Beth Freedman

Teoría

¿Qué papel juega la teoria en la prevención del VIH?

¿qué es la teoría y en qué puede ayudar?

Una teoría describe los factores o las relaciones que influencian la conducta o el ambiente, y sirve de guía para modificar estos últimos. Las teorías empleadas en la prevención provienen de varios campos que incluyen la psicología, sociología y antropología. Las teorías se formalizan por medio de un proceso de comprobación cuidadosa.

Theory

What is the role of theory in HIV prevention?

What is theory and how can it help?

A theory describes what factors or relationships influence behavior and/or environment and provides direction on how to impact them. Theories used in HIV prevention are drawn from several disciplines, including psychology, sociology and anthropology.

Colaboración entre proveedores e investigadores

¿Cómo pueden colaborar los proveedores de servicio y los investigadores?

¿por qué colaborar?

“La investigación sobre la prevención del VIH-por muy buena que sea-no detiene la infección del VIH. La investigación del comportamiento sobre el VIH sólo puede detener la infección del VIH si sus resultados se utilizan en el mejoramiento de programas ya implementados.”1 -Jeff Kelly

Toda persona que trabaja en el área de prevención de VIH quiere lograr disminuir la propagación del VIH.

Research/service provider collaboration

How Can Service Providers and Researchers Collaborate in HIV Prevention?

Why collaborate?

“Research on HIV prevention—no matter how good—does not stop HIV infection. HIV behavioral research can only stop HIV infection when results of the research can be used to make applied programs better.”1 -Jeff Kelly

Everyone working in HIV prevention wants to know that their efforts make a difference towards halting the spread of HIV.

Métodos de barrera

¿Pueden las barreras ayudar en la prevención del VIH?

¿por qué los métodos de barrera?

Los métodos de barrera son relativamente bajos en costo, de fácil acceso y juegan un papel importante en la prevención de embarazos y de Enfermedades de Transmisión Sexual (ETS). Las barreras físicas (como el diafragma, el condón, etc.) son efectivas para la prevención de embarazos y algunas de ellas para la prevención del VIH/ETS; las barreras químicas (espermicidas) previenen primordialmente el embarazo.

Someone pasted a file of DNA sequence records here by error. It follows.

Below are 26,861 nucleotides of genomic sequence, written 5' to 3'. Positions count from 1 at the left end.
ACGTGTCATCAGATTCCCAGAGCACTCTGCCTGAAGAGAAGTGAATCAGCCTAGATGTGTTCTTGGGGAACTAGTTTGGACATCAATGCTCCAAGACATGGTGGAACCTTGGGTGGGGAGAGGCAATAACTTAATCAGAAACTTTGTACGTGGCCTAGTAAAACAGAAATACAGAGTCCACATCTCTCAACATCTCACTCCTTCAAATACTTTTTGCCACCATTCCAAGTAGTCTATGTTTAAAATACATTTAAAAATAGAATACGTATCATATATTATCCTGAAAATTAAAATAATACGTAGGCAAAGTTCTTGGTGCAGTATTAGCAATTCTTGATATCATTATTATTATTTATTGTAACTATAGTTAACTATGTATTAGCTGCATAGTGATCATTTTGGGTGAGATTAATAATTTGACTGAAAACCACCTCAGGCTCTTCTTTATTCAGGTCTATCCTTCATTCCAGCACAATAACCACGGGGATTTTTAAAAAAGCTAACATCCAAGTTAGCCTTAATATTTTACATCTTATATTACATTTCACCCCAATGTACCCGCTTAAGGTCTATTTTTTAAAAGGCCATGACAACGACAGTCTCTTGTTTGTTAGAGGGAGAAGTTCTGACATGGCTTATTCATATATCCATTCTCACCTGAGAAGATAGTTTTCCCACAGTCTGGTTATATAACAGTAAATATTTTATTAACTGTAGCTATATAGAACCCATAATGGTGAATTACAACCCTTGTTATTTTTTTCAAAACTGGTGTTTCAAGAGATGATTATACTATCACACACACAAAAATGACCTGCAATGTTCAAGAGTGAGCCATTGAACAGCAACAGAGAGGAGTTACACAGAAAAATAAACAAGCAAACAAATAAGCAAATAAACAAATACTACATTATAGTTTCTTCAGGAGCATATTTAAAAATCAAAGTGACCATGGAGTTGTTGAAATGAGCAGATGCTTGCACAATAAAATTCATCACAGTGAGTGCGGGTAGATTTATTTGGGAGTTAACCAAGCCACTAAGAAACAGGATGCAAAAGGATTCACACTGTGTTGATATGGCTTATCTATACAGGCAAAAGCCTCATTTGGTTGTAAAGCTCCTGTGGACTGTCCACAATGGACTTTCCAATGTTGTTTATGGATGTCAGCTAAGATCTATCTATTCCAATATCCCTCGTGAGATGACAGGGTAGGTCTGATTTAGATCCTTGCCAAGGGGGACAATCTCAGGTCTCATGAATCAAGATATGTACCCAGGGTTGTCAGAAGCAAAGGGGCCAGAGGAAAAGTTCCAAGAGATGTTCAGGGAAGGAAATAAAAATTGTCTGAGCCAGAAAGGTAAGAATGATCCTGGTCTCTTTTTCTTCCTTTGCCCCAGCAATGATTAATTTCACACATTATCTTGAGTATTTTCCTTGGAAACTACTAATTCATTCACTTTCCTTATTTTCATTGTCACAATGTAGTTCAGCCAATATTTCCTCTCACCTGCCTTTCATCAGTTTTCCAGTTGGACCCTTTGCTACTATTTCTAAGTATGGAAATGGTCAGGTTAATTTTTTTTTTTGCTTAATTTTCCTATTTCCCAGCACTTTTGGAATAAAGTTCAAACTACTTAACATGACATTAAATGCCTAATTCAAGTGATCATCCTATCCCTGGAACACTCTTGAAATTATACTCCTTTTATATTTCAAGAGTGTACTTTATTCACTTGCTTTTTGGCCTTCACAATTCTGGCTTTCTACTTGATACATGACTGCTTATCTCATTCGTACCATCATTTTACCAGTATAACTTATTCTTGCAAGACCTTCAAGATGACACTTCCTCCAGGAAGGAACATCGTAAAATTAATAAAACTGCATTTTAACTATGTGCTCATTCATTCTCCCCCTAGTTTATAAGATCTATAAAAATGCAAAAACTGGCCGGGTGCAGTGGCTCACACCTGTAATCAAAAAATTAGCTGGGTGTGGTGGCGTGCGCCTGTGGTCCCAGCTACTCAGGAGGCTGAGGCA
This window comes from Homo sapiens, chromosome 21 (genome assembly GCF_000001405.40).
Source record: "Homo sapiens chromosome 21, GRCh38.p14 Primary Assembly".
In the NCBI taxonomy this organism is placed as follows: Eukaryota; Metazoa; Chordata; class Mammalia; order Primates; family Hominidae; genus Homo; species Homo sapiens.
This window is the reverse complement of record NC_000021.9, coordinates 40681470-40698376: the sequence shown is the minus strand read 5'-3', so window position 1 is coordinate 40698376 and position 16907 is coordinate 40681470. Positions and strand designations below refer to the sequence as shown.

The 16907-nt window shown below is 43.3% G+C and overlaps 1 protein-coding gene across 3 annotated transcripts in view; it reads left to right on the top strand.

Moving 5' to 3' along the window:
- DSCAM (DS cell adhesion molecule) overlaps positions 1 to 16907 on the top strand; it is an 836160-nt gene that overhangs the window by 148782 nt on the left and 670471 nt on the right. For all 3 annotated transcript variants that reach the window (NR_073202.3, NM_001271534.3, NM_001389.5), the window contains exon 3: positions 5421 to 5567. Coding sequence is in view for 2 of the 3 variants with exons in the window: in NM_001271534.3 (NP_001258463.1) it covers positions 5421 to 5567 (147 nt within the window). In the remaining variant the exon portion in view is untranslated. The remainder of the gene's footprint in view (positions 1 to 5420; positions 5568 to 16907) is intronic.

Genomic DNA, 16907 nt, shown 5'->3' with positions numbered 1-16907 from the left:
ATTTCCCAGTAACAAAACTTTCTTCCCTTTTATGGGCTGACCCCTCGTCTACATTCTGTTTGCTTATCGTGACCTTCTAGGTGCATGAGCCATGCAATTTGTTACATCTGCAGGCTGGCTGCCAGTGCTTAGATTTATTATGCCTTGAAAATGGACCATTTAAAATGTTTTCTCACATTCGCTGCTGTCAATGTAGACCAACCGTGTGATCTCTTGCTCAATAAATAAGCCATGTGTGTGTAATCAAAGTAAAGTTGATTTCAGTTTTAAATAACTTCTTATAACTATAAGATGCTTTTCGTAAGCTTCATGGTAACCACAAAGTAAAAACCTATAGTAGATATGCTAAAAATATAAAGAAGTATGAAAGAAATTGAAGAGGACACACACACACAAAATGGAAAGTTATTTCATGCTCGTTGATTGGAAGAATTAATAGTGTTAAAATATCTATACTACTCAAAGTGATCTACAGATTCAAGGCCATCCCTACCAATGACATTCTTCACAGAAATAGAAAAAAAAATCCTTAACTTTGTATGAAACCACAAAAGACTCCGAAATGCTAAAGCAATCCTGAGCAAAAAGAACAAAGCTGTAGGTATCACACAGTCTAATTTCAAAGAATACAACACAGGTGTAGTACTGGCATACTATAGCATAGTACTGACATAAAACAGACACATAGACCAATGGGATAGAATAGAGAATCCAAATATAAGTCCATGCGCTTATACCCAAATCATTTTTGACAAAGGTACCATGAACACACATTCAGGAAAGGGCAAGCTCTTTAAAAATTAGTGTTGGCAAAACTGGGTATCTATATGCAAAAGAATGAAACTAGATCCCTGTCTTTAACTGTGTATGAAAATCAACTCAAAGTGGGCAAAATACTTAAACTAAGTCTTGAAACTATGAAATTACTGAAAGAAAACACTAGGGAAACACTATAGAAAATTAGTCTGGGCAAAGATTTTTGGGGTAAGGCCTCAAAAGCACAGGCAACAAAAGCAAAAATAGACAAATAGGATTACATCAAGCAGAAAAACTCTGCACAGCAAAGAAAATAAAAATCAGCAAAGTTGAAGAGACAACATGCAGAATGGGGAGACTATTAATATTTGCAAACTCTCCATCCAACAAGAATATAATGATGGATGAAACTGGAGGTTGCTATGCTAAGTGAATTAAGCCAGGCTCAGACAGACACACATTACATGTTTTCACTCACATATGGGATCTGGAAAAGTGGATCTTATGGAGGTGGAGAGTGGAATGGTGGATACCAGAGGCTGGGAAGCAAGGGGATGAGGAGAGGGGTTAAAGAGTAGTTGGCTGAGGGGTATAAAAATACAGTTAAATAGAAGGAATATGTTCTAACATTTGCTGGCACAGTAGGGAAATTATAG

Barrier methods

Can Barrier Methods Help in HIV Prevention?

Why barrier methods?

Barrier methods are a relatively low-cost, accessible and important part of the pregnancy and sexually transmitted disease (STD) prevention landscape. Barrier methods can be physical or chemical substances which prevent pregnancy and/or block the spread of STDs including HIV. They do not include hormonal contraceptive methods.

Great HIV Prevention Campaigns Are Not Just Born The Convergence of Research and Service in the Making of the “Families Change, Families Grow” Campaign

When the latest HIV prevalence consensus report was released in San Francisco in 1997, statistics revealed increasing HIV rates among gay and bisexual men of color. Among gay men of color, Latinos had the highest rates of HIV infection. In response to this, the STOP AIDS Project decided to heighten their HIV prevention efforts for Latino gay and bisexual men. STOP AIDS convened a meeting for all of the agencies in San Francisco providing HIV prevention services for Latino gay and bisexual men.

The Legacy Project: Lessons Learned About Conducting Community-Based Research

Since 1991, the Center for AIDS Prevention Studies (CAPS) has conducted collaborative research with local community-based HIV prevention organizations within a consortium model. Community-based research (CBR) refers to research that is conducted by or with the participation of community members. As conducted by CAPS, CBR was a full partnership, with the CBO partner taking the lead on developing the research question, delivering the intervention, and collecting the data.

What Providers Think about HIV Prevention: The Implicit Theory Project

The Implicit Theory project was designed to capture how HIV prevention providers delivering services think behavior change in their clients happens, what we refer to as providers’ implicit theories. This is important for many reasons. To begin with, the providers work directly with clients and were often peers of these clients. They are directly interacting with their clients and may be able to even witness when change has occurred.